Wilkie Collins is known as one of the fathers of the mystery with The Moonstone and The Woman in White, both of which I would recommend. In this work, Collins also shows himself as a master of suspense while engaging in some pointed social commentary as well.
The suspense (and much of the commentary) is built around the Scottish marriage laws of the time, which recognized “irregular marriages” in which men and women, who wittingly or not, represented themselves as married were indeed married under law. The plot develops around Geoffrey Delamayn, who has gotten Anne Winchester “in trouble” and is compelled to meet her and marry her at a Scottish inn. Delamayn conveniently has to return to London because of an ailing father and sends the friend whose life he saved, Arnold Brinkworth, who is engaged to Anne’s best friend Blanche Lundie, to carry a message to this effect, a message which becomes very important and is the object of much scheming subsequently. Arnold arrives to find that to allow Anne to stay at the inn, he must represent himself as her “husband” even though Anne resists this. They stay in separate rooms and he leaves the next morning. This becomes the pretense Delamayn uses to escape his marriage obligation in order to marry a wealthy widow. Unfortunately the contention that Anne and Arnold are “married” only becomes known after Arnold marries. First we are in suspense as to when this will come to light. Second, we are in suspense as to the outcome and whether Blanche’s uncle and guardian, Sir Patrick Lundie, will be able to vindicate Arnold and his marriage to Blanche. And finally, we have the suspense as Delamayn plots against the life of Anne, compelling the help of mysterious Hester Dethridge. All this develops at a leisurely pace over 600 pages in this edition, yet this never seemed dragged out to me–a testimony to Collins art.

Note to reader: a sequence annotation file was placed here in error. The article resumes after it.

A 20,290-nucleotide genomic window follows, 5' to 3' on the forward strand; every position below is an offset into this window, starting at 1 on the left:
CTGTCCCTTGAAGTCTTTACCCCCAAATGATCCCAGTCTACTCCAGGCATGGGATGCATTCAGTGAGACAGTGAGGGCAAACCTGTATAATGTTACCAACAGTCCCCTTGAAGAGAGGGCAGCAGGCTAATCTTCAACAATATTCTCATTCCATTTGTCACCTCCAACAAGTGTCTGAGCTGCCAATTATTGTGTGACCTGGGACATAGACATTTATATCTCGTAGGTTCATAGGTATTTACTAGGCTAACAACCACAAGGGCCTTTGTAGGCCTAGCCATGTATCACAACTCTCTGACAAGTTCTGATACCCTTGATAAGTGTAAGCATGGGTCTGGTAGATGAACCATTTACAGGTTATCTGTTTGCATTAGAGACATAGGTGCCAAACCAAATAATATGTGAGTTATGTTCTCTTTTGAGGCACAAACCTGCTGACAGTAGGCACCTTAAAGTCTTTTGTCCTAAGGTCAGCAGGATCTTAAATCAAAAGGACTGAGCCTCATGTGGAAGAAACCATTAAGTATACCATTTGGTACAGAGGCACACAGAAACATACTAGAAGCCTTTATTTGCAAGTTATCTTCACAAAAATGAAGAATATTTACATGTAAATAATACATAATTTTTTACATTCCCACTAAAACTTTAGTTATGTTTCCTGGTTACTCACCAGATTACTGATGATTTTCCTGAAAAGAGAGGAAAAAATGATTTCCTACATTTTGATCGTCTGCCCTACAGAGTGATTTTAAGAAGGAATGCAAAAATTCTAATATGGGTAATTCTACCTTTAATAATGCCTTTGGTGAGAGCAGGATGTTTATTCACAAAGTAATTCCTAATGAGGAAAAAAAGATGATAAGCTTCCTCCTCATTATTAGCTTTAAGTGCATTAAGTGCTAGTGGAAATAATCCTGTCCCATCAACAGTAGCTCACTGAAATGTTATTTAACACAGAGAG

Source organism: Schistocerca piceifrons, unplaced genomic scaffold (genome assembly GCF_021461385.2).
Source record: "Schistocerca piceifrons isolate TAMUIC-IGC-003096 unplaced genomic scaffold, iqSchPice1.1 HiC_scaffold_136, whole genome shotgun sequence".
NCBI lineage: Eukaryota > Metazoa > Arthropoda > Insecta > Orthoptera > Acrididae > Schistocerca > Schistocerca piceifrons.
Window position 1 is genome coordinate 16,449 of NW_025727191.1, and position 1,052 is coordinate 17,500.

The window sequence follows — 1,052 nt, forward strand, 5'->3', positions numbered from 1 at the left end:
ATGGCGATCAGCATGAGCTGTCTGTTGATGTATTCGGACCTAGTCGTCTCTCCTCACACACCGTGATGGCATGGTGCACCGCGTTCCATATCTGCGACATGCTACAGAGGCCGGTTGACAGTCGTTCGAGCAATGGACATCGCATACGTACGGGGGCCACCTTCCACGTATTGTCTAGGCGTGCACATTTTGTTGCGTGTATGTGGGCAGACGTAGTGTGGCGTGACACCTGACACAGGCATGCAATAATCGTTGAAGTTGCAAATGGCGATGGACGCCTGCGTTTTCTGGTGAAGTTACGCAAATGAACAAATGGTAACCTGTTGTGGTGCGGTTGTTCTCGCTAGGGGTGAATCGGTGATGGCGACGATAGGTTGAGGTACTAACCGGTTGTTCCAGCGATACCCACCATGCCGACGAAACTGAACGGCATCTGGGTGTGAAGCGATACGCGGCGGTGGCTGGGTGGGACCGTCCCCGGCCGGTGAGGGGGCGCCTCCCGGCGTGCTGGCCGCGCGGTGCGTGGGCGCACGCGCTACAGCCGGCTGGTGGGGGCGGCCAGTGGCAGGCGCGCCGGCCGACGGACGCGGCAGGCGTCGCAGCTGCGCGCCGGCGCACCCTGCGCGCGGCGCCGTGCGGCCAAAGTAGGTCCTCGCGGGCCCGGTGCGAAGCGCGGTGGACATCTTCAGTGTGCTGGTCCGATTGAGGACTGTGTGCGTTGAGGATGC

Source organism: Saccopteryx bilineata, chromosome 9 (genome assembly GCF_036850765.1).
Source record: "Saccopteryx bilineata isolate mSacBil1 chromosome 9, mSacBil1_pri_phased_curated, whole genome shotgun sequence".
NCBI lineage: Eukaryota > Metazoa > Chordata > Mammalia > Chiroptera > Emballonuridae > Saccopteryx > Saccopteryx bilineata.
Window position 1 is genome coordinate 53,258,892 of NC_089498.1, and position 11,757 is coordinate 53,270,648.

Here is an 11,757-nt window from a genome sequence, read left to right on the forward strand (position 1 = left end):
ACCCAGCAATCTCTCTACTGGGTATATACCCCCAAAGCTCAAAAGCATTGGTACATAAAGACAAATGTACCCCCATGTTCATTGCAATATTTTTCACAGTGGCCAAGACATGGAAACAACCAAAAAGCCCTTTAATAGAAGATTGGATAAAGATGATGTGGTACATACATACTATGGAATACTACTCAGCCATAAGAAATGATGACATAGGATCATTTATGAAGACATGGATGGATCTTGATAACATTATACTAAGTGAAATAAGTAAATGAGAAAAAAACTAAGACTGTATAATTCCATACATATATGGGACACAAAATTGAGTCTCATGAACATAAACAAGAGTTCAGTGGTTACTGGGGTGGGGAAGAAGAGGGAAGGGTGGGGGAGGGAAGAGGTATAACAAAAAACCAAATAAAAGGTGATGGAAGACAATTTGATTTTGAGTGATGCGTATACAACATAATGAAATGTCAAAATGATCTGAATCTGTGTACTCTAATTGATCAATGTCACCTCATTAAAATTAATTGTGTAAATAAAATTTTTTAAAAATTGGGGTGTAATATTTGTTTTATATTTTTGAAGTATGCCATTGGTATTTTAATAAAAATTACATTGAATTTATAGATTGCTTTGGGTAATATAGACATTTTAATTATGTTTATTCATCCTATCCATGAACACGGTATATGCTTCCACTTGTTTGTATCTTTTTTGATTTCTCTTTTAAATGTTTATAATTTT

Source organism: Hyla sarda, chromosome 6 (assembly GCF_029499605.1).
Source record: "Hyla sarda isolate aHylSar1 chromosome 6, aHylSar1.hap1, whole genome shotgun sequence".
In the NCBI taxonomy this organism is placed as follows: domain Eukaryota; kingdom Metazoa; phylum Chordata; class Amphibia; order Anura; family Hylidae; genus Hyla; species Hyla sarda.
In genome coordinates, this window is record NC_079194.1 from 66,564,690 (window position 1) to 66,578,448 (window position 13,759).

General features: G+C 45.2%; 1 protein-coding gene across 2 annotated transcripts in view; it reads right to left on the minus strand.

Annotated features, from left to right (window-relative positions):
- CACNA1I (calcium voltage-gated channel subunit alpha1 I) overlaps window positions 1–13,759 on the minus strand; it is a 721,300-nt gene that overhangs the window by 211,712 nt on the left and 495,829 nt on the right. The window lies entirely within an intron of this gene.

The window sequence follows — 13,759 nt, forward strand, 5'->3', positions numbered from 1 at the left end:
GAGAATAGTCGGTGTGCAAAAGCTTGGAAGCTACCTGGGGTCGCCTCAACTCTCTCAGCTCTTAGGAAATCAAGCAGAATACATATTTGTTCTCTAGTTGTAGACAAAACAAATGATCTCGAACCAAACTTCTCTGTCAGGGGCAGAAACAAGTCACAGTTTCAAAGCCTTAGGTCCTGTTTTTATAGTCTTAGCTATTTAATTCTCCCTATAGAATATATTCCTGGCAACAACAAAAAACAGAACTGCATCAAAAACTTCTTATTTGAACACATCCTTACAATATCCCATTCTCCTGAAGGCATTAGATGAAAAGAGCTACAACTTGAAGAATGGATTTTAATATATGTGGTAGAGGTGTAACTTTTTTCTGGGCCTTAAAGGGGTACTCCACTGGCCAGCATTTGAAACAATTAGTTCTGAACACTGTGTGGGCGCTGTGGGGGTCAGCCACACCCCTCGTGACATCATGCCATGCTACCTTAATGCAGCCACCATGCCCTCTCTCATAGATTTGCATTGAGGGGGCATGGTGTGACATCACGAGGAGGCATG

The book serves most significantly as social commentary on the state of marriage laws that may both entrap people into unwanted marriages and subject women to the brutality of unloving husbands who can seize property and endanger their lives without legal recourse. Although these laws have been changed in the U.K. as well as the U.S., women still live at the mercy of men in many parts of the world without legal protection of life or property.
Collins also engages in a critique of the culture of athleticism that emphasized the development of body at the expense of the formation of mind or character, represented in the character of Geoffrey Delamayn. Delamayn neglects his education to train for athletic events which both make his reputation and break his health. This doesn’t sound very far from the world of collegiate athletes in big money sports like basketball and football today.
Altogether, I thought this was a great read both at the level of suspense and for the issues it raises that are still with us today.